This reductionist “drug A treats disease B by doing C” attitude has, in Dr. Cheng’s opinion, caused many pharmaceutical companies to fail in their past forays into TCM (Traditional Chinese Medicine)-based drug development. “Too often researchers want to use a reductionist approach and isolate a single compound from a traditional formulation,” he explains. However, because each component in a traditional medicine prescription contributes to the drug’s function, Dr. Cheng believes that such attempts to replicate a TCM’s beneficiary effects with only one or two of its active components are futile. That is why he did not intend to isolate the individual components of PHY906 for initial investigation. “We processed it the same way as tradition.”

The Age of Personalized Medicine?

Dr. Sartorelli’s vision for the future of cancer treatment involves not only finding the right drugs, but also finding the right patients. “Basically, what you’d like to do is to be able to say, ‘this cancer that this patient has a high probability of responding or not responding to the drug.’ To accomplish this we will require a test able to measure the probability a patient has of responding to this drug being used.”

He believes that by dividing patients into groups of high and low probability of response before prescribing treatments will allow chemotherapy to be tailored to the individual needs of the patient with greater efficacy and lower toxicity. This approach, popularly termed “personalized medicine,” is based on the idea that no single drug can treat all patients effectively even if they have the same kind of cancer. Current research increasingly suggests that an individual’s specific genetic makeup and even living environment affects how he or she responds to the same molecule or combination of molecules. “What you can do with personalized medicine,” Dr. Sartorelli says, “is that it doesn’t matter what the kind of cancer we are dealing with but whether it possesses the drug target.”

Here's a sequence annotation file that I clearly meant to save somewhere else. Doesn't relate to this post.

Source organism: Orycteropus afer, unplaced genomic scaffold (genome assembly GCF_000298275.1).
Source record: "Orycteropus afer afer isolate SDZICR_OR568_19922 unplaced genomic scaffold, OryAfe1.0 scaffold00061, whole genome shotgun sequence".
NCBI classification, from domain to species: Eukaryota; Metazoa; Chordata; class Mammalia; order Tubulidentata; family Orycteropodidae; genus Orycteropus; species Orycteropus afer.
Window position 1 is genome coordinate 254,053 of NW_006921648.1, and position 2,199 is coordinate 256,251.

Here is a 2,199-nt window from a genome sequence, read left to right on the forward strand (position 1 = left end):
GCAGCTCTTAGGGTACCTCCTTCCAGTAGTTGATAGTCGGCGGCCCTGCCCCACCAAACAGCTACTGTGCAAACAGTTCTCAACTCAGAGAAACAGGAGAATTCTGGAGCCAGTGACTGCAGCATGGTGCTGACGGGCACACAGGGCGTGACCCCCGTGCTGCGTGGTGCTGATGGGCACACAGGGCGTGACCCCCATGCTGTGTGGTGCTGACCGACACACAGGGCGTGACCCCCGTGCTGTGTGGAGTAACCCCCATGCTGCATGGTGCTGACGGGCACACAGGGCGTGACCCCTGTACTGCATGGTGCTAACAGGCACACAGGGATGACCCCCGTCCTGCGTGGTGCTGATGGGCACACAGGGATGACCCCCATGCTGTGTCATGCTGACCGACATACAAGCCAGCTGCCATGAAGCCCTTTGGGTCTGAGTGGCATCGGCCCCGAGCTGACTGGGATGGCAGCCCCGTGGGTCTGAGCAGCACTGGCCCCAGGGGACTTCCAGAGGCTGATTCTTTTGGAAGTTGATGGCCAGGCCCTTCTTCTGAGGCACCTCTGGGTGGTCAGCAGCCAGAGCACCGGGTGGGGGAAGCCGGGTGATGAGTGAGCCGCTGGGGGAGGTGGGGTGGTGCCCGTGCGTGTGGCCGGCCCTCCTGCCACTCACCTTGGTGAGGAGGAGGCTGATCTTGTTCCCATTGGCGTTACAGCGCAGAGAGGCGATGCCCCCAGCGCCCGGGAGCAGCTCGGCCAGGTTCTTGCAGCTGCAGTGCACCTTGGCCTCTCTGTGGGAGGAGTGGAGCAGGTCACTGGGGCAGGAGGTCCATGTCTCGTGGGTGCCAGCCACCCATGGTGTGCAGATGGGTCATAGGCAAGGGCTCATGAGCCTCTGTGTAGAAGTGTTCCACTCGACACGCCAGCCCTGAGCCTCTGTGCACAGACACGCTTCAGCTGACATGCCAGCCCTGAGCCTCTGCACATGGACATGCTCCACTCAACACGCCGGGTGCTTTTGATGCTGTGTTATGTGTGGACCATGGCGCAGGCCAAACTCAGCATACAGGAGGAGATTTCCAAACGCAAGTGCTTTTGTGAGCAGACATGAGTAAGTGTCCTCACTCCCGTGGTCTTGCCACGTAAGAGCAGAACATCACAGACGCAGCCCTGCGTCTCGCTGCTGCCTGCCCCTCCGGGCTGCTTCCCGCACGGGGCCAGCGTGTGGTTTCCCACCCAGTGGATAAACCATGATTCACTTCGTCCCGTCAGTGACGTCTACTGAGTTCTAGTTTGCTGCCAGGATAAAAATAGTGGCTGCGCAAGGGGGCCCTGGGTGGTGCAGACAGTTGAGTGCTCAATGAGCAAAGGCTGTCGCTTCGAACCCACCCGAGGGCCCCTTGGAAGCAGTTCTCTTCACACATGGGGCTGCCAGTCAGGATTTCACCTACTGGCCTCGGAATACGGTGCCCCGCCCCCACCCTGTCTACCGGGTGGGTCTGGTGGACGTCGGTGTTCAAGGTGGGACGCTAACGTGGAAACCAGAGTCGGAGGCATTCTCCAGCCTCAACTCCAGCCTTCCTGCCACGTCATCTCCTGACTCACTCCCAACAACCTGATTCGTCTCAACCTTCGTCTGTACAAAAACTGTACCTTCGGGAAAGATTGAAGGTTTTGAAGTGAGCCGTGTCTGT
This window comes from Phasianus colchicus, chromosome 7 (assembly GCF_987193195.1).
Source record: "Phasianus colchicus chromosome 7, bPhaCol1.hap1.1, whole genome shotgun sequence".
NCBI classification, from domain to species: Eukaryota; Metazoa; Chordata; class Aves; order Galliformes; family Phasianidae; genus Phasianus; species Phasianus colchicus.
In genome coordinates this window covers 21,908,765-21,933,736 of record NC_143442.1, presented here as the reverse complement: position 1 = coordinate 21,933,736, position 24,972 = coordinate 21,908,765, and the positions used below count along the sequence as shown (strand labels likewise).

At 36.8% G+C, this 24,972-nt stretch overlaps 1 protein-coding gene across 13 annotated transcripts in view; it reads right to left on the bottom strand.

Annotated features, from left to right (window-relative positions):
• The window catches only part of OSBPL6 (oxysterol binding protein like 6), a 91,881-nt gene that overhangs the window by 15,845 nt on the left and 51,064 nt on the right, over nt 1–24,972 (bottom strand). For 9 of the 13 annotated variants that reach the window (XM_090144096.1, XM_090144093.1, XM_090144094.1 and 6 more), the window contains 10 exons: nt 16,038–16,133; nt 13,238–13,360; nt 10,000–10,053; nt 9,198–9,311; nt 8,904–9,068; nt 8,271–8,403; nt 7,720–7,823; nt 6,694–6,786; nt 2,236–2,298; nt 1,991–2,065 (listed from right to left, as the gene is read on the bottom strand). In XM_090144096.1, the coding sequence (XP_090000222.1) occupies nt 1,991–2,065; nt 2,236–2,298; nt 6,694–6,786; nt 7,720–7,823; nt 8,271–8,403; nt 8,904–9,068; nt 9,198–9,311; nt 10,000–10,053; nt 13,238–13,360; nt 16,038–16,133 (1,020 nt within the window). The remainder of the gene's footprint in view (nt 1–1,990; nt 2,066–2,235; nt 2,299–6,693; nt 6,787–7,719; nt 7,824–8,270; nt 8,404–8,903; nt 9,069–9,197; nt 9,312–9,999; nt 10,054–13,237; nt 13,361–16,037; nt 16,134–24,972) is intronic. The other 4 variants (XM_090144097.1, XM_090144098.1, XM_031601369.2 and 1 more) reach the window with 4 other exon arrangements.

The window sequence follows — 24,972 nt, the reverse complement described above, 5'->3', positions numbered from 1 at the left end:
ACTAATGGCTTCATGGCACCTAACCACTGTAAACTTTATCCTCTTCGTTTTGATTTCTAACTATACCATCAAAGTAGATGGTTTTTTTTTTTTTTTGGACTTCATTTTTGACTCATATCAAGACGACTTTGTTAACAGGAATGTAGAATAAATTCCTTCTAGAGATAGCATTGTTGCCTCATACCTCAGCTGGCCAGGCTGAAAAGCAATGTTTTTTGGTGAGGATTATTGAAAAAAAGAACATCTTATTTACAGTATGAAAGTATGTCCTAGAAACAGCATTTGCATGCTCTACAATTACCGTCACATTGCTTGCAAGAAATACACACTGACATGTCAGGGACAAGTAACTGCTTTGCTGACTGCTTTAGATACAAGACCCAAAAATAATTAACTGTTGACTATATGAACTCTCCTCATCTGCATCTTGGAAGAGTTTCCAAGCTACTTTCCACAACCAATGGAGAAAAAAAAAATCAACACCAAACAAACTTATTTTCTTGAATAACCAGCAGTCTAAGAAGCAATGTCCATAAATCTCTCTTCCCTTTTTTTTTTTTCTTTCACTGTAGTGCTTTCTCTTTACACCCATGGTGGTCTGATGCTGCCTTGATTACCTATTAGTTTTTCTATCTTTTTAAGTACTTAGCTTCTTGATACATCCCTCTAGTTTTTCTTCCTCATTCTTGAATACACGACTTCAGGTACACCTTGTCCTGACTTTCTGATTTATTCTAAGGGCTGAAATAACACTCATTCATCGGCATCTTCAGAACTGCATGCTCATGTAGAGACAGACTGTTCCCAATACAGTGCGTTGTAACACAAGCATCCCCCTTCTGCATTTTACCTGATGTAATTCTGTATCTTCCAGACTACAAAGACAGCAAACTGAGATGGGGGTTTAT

Dr. Cheng, like Dr. Sartorelli, believes that the genetic makeup of an individual should be taken into consideration when deciding the type of drug to be used. In fact, that is where he found his inspiration for his work in traditional Chinese medicine, which possesses a structural biology basis and is prescribed to tailor an individual’s unique needs.

In the Future

“Focus is key in a complicated area,” Dr. Cheng says. For now, he plans to focus his energies on developing a comprehensive understanding of PHY906—its effects, its mechanisms, its production—rather than racing to find the next miracle mixture. While looking at the big picture was useful for estimating this compound’s therapeutic potential, determining the precise mechanism of action is needed to make the formula simpler and more effective. Dr. Cheng believes that reductionist and holist methods can be used in tandem to yield polychemical entities in future medicine, particularly for treatment of chronic diseases such as cancer.

Likewise, Dr. Sartorelli encourages ingenuity in new therapeutic approaches, while keeping optimism grounded in reality. “The idea with ‘holistic therapy’ is to use everything in our power for the benefit of the patient. I have no trouble with that—it’s all for the benefit of the patient. In terms of getting rid of the cancer, however, I have yet to see major effects with some of the most difficult cancers we get to treat.”

Nevertheless, thanks to the work of scientists like Dr. Cheng and Dr. Sartorelli, the “popular” approach to medicine is changing. In 2004, the U.S. Food and Drug Administration (FDA) passed a measure easing regulations on herbal mixtures, perhaps signaling a new openness to approving the use of medicines at low toxicity dosages even if their individual components are unknown.

Further Readings:

  1. Lam et. al. The four-herb Chinese medicine PHY906 reduces chemotherapy-induced gastrointestinal toxicity. Sci Transl Med. 2010 Aug 18; 2(45).
  2. Visit http://www.nfcr.org/index.php?option=com_content&view=article&id=227&Itemid=46 to learn more about breakthrough new cancer therapeutics, including Dr. Cheng’s. On the same site at http://www.nfcr.org/index.php?option=com_content&view=article&id=214%3Aalan-c-sartorelli-phd&catid=48%3Afellows&Itemid=121, Dr. Sartorelli gives a concrete example of his work in personalized anticancer medicine.
  3. Visit http://www.tcmedicine.org to learn more about Dr. Cheng’s global initiative to advance Eastern-Western medicine integration.
  4. Sharma S, et al “A Chromatin-Mediated Reversible Drug-Tolerant State in Cancer Cell Subpopulations” Cell 2010; 14: 69-80.

About the Author

Linda Wang is a sophomore Molecular Biophysics & Biochemistry major in Jonathan Edwards College. Regardless of her precise career path, she believes keeping an open mind with regards to medical practice to be paramount and someday hopes to do research that leads to innovative drug discovery.

Acknowledgements

The author would like to thank Dr. Cheng and Dr. Sartorelli for sharing a bit of their tremendous visions with her. They truly showed her what it means to have a dream and devoting your life’s work to it.